CPO
-- Advanced electrostatics for space-charge, cathodes, and high accuracy

CPO Publications and Applications

Titles of refereed publications from the Manchester group Finally, the CPO-2D, CPO-3D and MAN-2D programs have been used over many years by staff members and sabbatical visitors. This has resulted in one book and many papers. The 'standard' book on electrostatic lenses is:

Electrostatic lenses, by E Harting and F H Read, Elsevier Publishing Company, Amsterdam (1976).

The authors of the CPO programs continue to publish original work in charged particle optics. The papers, in reverse time order (the abstracts of some of the more recent papers are given separately below) are:

Abstracts of some of the more recent publications from the Manchester group, using the CPO-2D, CPO-3D and MAN-2D programs, in reverse time order:

62. Correction of the astigmatism of hairpin cathodes, by OEl-Mimi, FHRead and N J Bowring, in preparation.
61. Stability criteria for electrostatic low-energy electron storage systems, by P Harvey, P Hammond, F H Read and T Redish, in preparation.
60. Simulation of Thermionic Cathodes, by F. H. Read and N. J.Bowring, Nucl. Instrum. Meth. A531, 407-415 (2004).
A technique is described of simulating thermionic cathodes in the Boundary Element Method by replacing the space-charges in the cathode region by a set of thin sheets of charge. These sheets are subdivided into segments in the same way that the cathode itself is subdivided. This technique has been applied to cathodes that have zero and non-zero temperature T. It is shown that for T>0 the potential and position of the virtual cathode is well reproduced. Planar and non-planar cathodes are considered as well as unsaturated cathodes.
59. Field enhancement factors of one-dimensional and two-dimensional arrays of nanotubes, by FHRead and N J Bowring, Microelectronic Engineering 73-74, 679-685 (2004).
The field enhancement factors of flat arrays of randomly-spaced, aligned, closed-end nanotubes have been determined by computational modeling. Arrays that contain a large number of nanotubes have been considered as well as isolated clusters that contain a limited number of nanotubes. The standard deviation of the enhancement factors in large arrays has been found to be approximately proportional to the mean enhancement factor but not to be strongly correlated with the radius, length or spacing of the nanotubes. A simple procedure is given for estimating the density of high-emitting nanotubes, ie hot-spots. For isolated clusters the dependence of the average enhancement factor on the number of nanotubes in the cluster has been investigated.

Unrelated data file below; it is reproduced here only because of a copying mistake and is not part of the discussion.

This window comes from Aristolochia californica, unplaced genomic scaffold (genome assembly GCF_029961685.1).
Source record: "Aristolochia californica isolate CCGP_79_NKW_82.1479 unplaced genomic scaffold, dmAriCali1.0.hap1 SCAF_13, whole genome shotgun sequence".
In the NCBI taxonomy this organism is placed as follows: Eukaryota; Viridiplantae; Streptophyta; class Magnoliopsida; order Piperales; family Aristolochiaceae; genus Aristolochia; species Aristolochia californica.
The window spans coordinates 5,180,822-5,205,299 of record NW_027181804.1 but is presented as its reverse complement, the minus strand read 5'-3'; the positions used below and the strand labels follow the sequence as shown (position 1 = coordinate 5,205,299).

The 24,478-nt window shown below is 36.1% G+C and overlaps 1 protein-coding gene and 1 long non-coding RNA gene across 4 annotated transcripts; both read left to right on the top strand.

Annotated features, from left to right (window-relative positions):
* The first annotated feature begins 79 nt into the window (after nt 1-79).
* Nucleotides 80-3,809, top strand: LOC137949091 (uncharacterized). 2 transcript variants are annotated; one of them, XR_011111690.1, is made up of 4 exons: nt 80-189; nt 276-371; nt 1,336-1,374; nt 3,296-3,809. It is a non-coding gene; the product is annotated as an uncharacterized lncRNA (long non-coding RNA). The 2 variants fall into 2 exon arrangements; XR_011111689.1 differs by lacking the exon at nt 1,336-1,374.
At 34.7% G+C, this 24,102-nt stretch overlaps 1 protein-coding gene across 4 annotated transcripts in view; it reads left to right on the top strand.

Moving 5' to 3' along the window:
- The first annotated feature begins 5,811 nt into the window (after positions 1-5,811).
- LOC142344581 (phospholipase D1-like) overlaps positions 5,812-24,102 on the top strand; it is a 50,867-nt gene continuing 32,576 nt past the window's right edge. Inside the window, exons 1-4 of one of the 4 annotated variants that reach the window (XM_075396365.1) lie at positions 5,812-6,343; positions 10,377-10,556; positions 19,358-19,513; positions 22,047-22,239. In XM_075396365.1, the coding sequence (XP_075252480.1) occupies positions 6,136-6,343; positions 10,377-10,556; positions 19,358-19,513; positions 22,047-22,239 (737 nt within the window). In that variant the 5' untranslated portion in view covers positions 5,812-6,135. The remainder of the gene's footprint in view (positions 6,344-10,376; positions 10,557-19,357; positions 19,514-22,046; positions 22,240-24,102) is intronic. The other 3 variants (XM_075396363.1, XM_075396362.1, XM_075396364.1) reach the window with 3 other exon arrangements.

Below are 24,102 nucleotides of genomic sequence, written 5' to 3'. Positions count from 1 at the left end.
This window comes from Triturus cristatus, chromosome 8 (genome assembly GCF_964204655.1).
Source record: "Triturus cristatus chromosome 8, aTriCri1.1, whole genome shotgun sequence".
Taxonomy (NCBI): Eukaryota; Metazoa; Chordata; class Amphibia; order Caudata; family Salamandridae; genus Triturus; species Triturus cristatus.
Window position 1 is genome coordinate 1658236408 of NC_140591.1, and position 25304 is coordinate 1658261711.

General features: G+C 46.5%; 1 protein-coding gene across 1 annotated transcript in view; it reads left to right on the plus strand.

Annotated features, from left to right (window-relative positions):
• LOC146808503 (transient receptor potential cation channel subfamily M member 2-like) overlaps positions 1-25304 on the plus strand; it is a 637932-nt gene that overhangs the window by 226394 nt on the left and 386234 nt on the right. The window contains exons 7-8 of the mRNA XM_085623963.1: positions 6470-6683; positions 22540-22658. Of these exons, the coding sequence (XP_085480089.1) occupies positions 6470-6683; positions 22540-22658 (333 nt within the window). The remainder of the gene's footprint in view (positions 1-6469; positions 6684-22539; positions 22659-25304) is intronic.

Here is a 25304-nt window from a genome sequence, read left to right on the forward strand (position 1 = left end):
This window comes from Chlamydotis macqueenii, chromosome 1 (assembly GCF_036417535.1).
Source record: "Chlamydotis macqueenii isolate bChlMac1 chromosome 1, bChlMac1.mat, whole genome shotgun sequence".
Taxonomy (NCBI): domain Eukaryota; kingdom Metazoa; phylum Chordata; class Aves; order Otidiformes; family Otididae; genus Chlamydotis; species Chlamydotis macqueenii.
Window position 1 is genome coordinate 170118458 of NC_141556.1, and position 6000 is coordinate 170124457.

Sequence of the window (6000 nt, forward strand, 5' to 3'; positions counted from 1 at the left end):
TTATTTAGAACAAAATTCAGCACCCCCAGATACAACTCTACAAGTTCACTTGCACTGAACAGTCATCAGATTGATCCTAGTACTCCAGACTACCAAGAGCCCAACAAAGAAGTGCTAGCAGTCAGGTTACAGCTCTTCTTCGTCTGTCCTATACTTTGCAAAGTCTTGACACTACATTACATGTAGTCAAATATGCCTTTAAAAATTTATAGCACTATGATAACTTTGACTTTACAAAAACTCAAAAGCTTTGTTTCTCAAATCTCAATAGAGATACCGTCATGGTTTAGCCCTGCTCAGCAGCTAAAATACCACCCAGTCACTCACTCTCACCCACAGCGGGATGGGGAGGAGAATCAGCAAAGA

58. The contributions of stochastic coulomb interactions and collective space-charge field aberrations to spatial spreading in charged particle projection systems, by FHRead and N J Bowring, Microelectronic Engineering 73-74, 97-105 (2004).
A new computational technique based on the nearest-neighbor method has been used to study the effects of stochastic electron-electron coulomb interactions on the blurring of the focus spots in a lithographic electron projection system. It has been found that the collective (ie global) space-charge introduces two other distinct forms of spatial spreading: these are collective space-charge field aberrations and pattern-dependent aberrations. We have been able to separately simulate the first two of these three forms of blurring and to study them in isolation from lens aberrations. It has been found that the blurring is dominated by stochastic coulomb interactions when the beam pencil angle is small but conversely is dominated by collective space-charge field aberrations when the pencil angle is large. The blurring due to pattern-dependent aberrations has been found to be relatively less important. Results are presented for a range of currents and pencil angles for a representative projection system.
57. Capacitances and singularities of the unit triangle, square, tetrahedron and cube, by F. H. Read, COMPEL 23, 572-578 (2004).